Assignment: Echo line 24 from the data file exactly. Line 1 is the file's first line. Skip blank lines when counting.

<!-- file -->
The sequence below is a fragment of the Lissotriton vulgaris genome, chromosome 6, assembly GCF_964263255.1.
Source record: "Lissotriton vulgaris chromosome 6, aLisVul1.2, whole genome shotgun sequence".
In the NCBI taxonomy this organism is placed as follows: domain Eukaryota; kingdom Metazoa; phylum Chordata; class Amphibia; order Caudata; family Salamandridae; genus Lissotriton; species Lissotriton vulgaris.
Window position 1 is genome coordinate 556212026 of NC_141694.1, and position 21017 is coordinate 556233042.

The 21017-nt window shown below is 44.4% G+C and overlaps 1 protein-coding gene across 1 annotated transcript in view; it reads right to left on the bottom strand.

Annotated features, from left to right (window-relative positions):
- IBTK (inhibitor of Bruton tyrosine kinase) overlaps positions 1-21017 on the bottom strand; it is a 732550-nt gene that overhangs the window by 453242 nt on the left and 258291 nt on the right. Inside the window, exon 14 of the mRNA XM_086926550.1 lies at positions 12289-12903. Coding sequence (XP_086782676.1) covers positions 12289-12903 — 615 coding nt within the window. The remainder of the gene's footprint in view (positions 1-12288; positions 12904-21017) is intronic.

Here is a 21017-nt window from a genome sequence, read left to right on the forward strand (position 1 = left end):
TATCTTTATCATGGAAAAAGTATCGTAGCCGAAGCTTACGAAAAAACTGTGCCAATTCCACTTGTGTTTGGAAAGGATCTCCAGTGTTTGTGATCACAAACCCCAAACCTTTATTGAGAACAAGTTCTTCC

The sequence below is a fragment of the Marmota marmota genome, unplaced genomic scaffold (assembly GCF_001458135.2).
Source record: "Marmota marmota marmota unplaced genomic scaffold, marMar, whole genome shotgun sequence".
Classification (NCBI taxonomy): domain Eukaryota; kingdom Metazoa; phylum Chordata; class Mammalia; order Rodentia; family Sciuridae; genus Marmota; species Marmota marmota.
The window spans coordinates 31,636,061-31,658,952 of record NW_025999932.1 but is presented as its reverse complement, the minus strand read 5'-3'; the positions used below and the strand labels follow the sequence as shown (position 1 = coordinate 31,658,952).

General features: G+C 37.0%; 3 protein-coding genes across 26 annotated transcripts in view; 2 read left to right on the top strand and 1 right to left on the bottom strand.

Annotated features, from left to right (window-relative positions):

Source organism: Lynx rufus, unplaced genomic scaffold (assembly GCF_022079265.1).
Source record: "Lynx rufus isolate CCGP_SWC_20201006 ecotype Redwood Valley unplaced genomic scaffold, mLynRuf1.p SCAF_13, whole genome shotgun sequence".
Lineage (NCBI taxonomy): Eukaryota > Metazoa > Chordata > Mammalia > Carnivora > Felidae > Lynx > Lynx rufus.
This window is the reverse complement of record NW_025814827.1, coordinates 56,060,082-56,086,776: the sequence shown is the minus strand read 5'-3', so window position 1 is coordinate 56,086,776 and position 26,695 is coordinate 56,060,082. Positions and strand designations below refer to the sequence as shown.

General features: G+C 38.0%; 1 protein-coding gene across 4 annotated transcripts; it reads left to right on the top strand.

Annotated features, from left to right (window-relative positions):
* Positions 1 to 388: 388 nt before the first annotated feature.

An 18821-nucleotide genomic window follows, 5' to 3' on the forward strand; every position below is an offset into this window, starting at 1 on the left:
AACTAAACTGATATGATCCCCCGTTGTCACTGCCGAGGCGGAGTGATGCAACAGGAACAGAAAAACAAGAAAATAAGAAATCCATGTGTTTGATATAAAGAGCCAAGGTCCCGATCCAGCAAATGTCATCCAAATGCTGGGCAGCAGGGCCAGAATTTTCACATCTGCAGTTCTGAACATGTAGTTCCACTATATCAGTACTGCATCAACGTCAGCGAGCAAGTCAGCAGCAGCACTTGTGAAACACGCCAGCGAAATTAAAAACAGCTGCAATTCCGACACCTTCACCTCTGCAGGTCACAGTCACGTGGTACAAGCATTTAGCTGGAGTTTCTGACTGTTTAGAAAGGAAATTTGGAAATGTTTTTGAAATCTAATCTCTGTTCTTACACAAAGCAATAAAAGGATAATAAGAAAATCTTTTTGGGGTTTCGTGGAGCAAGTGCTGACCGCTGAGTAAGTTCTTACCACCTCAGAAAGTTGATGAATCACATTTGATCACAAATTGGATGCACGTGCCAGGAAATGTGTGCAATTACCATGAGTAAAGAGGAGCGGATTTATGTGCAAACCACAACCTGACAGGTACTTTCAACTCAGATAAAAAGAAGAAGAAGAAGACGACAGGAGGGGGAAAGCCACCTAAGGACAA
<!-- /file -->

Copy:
AACTAAACTGATATGATCCCCCGTTGTCACTGCCGAGGCGGAGTGATGCAACAGGAACAGAAAAACAAGAAAATAAGAAATCCATGTGTTTGATATAAAGAGCCAAGGTCCCGATCCAGCAAATGTCATCCAAATGCTGGGCAGCAGGGCCAGAATTTTCACATCTGCAGTTCTGAACATGTAGTTCCACTATATCAGTACTGCATCAACGTCAGCGAGCAAGTCAGCAGCAGCACTTGTGAAACACGCCAGCGAAATTAAAAACAGCTGCAATTCCGACACCTTCACCTCTGCAGGTCACAGTCACGTGGTACAAGCATTTAGCTGGAGTTTCTGACTGTTTAGAAAGGAAATTTGGAAATGTTTTTGAAATCTAATCTCTGTTCTTACACAAAGCAATAAAAGGATAATAAGAAAATCTTTTTGGGGTTTCGTGGAGCAAGTGCTGACCGCTGAGTAAGTTCTTACCACCTCAGAAAGTTGATGAATCACATTTGATCACAAATTGGATGCACGTGCCAGGAAATGTGTGCAATTACCATGAGTAAAGAGGAGCGGATTTATGTGCAAACCACAACCTGACAGGTACTTTCAACTCAGATAAAAAGAAGAAGAAGAAGACGACAGGAGGGGGAAAGCCACCTAAGGACAA